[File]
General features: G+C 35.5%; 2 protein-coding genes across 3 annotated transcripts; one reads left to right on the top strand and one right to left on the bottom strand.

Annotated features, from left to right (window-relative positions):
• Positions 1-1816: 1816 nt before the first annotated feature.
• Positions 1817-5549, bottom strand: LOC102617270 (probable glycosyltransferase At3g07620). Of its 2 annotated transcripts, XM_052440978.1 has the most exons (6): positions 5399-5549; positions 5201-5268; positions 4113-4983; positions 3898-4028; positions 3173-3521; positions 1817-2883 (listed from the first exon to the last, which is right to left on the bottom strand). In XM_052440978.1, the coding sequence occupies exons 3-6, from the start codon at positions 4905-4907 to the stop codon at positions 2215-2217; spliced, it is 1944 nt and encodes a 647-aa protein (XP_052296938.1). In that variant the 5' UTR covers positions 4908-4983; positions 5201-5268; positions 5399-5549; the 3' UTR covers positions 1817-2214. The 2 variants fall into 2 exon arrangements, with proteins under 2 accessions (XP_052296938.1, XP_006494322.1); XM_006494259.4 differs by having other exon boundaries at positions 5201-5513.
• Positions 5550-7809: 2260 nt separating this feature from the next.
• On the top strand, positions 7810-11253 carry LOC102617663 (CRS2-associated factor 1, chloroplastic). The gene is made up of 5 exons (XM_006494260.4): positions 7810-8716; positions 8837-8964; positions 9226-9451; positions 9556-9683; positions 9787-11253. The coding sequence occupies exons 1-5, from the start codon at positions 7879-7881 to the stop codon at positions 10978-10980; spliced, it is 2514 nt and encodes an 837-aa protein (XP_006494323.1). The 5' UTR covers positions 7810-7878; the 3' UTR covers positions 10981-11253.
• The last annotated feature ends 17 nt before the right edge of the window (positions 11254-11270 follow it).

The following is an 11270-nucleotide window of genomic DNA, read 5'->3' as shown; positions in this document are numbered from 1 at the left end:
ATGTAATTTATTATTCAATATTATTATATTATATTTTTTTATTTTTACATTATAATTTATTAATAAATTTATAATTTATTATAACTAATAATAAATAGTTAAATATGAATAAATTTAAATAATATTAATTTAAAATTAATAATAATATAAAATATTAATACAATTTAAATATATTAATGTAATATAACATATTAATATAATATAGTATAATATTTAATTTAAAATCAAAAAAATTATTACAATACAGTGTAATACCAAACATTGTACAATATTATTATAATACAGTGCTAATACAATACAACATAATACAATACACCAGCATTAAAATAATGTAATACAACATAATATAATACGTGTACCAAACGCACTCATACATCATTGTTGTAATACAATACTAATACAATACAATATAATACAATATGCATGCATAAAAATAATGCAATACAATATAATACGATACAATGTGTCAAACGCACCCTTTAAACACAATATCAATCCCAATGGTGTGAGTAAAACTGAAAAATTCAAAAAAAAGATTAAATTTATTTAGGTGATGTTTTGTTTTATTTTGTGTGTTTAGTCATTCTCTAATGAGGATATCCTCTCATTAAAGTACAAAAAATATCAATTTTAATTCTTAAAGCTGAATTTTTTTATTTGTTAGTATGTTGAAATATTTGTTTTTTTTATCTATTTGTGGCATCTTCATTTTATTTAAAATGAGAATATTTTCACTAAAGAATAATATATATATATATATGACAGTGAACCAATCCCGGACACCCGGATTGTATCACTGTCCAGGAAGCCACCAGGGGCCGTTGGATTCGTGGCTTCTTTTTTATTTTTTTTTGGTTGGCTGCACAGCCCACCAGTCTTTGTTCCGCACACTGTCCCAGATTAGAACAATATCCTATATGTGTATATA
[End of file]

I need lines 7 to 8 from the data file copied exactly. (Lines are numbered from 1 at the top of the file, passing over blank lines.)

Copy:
• The last annotated feature ends 17 nt before the right edge of the window (positions 11254-11270 follow it).

The following is an 11270-nucleotide window of genomic DNA, read 5'->3' as shown; positions in this document are numbered from 1 at the left end: